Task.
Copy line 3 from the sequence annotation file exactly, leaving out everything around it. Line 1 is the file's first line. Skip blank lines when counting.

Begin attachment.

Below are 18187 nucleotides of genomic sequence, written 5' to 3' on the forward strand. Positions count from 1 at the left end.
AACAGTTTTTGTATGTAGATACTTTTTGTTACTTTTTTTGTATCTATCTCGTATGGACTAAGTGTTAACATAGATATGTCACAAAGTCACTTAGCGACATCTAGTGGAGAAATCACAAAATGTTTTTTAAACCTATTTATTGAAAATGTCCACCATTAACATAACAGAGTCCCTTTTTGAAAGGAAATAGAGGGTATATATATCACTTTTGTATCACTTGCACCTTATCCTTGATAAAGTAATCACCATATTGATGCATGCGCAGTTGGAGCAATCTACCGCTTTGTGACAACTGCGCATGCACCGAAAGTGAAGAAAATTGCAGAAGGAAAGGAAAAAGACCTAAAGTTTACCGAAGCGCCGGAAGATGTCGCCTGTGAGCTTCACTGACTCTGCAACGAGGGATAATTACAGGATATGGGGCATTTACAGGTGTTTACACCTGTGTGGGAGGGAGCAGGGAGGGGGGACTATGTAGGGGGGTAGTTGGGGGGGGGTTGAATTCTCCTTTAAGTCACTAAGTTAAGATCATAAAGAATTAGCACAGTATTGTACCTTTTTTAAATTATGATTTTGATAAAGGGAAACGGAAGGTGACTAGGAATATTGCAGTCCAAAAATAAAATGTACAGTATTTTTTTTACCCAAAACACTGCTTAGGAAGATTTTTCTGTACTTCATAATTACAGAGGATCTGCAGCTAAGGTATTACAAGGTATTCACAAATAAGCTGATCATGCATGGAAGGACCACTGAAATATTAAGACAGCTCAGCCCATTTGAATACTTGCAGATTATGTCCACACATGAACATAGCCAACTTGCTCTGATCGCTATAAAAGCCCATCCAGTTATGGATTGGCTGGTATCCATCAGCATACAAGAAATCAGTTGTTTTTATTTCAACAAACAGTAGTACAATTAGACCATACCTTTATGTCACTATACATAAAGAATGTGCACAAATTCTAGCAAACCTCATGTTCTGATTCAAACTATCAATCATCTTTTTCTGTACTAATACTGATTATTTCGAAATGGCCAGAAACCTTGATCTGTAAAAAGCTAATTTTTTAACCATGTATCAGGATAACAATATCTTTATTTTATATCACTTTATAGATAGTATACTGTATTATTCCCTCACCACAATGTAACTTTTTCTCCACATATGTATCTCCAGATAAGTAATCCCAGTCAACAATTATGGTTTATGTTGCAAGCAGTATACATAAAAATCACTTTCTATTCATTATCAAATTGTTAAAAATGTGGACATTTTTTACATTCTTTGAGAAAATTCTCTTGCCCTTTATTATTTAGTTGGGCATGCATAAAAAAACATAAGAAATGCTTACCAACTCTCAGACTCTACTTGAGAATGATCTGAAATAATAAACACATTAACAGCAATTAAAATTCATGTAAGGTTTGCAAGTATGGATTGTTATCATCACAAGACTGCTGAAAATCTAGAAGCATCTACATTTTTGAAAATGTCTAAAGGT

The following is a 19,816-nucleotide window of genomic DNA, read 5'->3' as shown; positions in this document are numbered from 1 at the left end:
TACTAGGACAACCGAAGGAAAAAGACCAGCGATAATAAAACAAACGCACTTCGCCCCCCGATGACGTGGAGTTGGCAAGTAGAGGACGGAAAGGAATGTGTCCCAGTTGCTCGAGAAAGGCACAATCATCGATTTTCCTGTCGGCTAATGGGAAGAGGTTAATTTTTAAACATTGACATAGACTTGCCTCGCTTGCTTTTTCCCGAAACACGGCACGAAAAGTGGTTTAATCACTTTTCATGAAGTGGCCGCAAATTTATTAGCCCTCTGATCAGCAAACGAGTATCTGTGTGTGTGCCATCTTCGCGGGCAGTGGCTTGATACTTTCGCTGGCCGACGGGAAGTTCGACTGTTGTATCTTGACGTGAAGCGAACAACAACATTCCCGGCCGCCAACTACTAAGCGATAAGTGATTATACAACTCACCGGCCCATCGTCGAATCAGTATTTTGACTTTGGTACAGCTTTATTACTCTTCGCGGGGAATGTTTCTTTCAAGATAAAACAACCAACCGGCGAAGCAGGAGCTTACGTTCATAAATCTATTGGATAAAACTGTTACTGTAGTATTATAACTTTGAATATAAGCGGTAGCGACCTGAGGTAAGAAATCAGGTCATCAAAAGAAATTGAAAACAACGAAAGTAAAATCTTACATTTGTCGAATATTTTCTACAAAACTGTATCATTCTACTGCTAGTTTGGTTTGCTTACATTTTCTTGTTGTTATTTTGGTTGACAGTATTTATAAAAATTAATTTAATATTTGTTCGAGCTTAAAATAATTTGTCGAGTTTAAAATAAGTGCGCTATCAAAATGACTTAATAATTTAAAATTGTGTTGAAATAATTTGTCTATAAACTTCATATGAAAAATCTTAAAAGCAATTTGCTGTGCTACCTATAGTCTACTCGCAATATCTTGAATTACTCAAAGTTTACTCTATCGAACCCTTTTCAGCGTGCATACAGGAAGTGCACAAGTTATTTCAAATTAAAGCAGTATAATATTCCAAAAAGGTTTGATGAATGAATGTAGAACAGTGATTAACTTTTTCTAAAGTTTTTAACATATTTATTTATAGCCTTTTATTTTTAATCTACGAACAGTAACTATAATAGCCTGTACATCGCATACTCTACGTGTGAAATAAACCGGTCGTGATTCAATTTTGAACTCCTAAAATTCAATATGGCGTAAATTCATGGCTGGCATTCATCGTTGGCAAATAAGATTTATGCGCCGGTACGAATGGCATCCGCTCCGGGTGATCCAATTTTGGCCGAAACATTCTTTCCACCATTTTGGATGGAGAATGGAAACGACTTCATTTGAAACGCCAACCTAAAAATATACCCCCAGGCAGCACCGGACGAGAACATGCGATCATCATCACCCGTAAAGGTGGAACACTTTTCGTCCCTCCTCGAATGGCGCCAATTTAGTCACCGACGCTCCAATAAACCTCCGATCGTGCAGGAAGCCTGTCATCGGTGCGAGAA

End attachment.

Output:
The following is a 19,816-nucleotide window of genomic DNA, read 5'->3' as shown; positions in this document are numbered from 1 at the left end: